Children who become frustrated or stressed while reading out loud may find it easier to read to a nonjudgmental and fluffy friend. It also helps kids build a more positive relationship with reading, especially for those who have struggled beforehand. A review of research about dogs, children, and cognitive performance from Canterbury Christ Church University suggests that the presence of a dog can enhance children's cognitive performance by helping ease anxiety and stress.

Detecting the presence of allergens

A person sitting on a couch with a laptop on her lap and black Great Dane resting their head on the woman

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Food allergy rates and hospitalizations due to anaphylaxis are each on the rise. Allergen Detection Service Dogs is at the forefront of enlisting dogs to help combat the growing challenge.

The Colorado-based organization was founded to train dogs to detect allergens such as peanuts but has since successfully trained dogs to detect other allergens including gluten and latex. After training in scent detection, these service dogs are able to alert owners to potential traces of their allergens in the environment. However, allergen detection dogs are not yet able to identify signs of anaphylaxis onset per the organization.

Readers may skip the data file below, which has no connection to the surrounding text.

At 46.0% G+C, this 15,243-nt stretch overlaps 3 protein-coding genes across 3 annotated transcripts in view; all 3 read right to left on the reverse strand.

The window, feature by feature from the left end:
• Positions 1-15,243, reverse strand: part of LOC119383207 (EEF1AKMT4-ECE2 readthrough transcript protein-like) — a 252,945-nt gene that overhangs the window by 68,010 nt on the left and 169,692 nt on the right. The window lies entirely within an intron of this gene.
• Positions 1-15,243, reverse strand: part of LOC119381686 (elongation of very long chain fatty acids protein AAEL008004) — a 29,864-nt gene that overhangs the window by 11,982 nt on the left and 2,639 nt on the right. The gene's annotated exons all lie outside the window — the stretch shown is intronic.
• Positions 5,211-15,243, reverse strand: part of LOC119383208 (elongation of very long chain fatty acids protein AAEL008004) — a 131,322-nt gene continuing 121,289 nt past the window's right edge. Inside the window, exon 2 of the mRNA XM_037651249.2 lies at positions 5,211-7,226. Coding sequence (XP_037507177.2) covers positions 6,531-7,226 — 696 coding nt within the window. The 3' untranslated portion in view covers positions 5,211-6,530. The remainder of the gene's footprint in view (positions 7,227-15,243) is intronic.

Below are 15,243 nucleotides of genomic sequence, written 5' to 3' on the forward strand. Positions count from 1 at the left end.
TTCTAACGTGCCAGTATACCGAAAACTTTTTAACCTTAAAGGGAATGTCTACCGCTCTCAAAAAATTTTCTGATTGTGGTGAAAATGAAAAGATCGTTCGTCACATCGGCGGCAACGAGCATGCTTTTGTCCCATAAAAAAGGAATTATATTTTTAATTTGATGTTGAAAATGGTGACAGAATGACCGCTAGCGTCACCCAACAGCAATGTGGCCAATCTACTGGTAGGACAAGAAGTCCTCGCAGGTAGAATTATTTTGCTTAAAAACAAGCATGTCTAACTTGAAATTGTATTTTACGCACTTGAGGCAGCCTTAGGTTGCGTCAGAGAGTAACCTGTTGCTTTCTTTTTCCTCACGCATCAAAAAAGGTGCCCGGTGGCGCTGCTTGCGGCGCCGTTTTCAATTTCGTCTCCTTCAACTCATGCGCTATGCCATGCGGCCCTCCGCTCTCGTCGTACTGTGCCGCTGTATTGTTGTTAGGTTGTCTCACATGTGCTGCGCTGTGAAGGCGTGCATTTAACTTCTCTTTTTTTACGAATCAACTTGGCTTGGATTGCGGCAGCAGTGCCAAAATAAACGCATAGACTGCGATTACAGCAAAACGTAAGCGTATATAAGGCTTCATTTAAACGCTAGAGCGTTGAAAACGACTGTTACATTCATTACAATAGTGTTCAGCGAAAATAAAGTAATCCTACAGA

Becoming a battle buddy

Man in wheelchair with service dog outside.

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Warriors Heart is an organization with locations in Texas and Virginia dedicated to providing military veterans and first responders with treatment services for conditions including substance use disorder, PTSD, and mild traumatic brain injuries. Substance use and PTSD frequently concur: according to the Department of Veterans Affairs, 20% of veterans with PTSD also have SUD. Additionally, VA estimates that more than half of veterans could potentially have substance abuse disorder.

The program has facilities to house up to 22 service dogs who don't have homes or are in need of a new service assignment and trains them to specifically meet their handler's needs spanning nightmare interruption to simply establishing a routine. Upon completing their treatment program, patients are given the opportunity to adopt the dog that they have bonded with, now called their "battle buddy."

Story editing by Carren Jao. Copy editing by Lois Hince.

This story originally appeared on Pettable and was produced and distributed in partnership with Stacker Studio.